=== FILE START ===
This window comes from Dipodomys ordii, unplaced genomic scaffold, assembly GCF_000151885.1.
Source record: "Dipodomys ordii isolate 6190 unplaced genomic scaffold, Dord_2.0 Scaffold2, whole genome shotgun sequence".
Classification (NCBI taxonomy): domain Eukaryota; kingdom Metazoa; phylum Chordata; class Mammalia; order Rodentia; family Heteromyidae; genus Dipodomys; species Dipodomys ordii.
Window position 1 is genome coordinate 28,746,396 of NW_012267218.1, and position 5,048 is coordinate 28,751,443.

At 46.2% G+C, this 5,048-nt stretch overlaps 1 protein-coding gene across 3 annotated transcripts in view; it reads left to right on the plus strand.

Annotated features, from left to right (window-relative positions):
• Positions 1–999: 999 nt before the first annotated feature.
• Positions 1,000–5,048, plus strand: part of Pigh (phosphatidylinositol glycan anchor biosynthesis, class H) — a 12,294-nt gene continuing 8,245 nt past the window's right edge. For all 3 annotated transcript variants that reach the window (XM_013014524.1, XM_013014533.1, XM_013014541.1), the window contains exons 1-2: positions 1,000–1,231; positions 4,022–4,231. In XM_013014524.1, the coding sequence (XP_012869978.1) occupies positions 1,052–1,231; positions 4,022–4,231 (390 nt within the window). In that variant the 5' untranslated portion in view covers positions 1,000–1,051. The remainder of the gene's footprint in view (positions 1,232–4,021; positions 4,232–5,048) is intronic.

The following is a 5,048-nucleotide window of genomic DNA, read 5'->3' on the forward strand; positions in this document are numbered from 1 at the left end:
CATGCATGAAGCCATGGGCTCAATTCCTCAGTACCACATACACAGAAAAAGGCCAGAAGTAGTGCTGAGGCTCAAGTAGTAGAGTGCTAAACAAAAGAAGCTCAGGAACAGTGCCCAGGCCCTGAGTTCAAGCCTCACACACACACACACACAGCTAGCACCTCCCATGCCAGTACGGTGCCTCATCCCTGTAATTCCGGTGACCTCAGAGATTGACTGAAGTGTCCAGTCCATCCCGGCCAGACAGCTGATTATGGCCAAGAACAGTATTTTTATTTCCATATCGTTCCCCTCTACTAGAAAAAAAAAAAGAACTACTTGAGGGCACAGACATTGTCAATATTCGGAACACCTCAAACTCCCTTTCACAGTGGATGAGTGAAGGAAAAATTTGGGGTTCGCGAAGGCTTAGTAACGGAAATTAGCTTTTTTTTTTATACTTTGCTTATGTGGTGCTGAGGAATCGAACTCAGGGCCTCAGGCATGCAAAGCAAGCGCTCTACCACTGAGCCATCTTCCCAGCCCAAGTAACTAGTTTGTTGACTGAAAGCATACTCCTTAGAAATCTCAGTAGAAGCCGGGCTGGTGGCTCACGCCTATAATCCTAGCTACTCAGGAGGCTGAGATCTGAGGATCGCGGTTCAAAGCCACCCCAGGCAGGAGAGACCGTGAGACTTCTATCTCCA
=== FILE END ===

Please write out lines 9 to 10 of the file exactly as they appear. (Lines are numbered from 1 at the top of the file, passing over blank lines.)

The following is a 5,048-nucleotide window of genomic DNA, read 5'->3' on the forward strand; positions in this document are numbered from 1 at the left end:
CATGCATGAAGCCATGGGCTCAATTCCTCAGTACCACATACACAGAAAAAGGCCAGAAGTAGTGCTGAGGCTCAAGTAGTAGAGTGCTAAACAAAAGAAGCTCAGGAACAGTGCCCAGGCCCTGAGTTCAAGCCTCACACACACACACACACAGCTAGCACCTCCCATGCCAGTACGGTGCCTCATCCCTGTAATTCCGGTGACCTCAGAGATTGACTGAAGTGTCCAGTCCATCCCGGCCAGACAGCTGATTATGGCCAAGAACAGTATTTTTATTTCCATATCGTTCCCCTCTACTAGAAAAAAAAAAAGAACTACTTGAGGGCACAGACATTGTCAATATTCGGAACACCTCAAACTCCCTTTCACAGTGGATGAGTGAAGGAAAAATTTGGGGTTCGCGAAGGCTTAGTAACGGAAATTAGCTTTTTTTTTTATACTTTGCTTATGTGGTGCTGAGGAATCGAACTCAGGGCCTCAGGCATGCAAAGCAAGCGCTCTACCACTGAGCCATCTTCCCAGCCCAAGTAACTAGTTTGTTGACTGAAAGCATACTCCTTAGAAATCTCAGTAGAAGCCGGGCTGGTGGCTCACGCCTATAATCCTAGCTACTCAGGAGGCTGAGATCTGAGGATCGCGGTTCAAAGCCACCCCAGGCAGGAGAGACCGTGAGACTTCTATCTCCA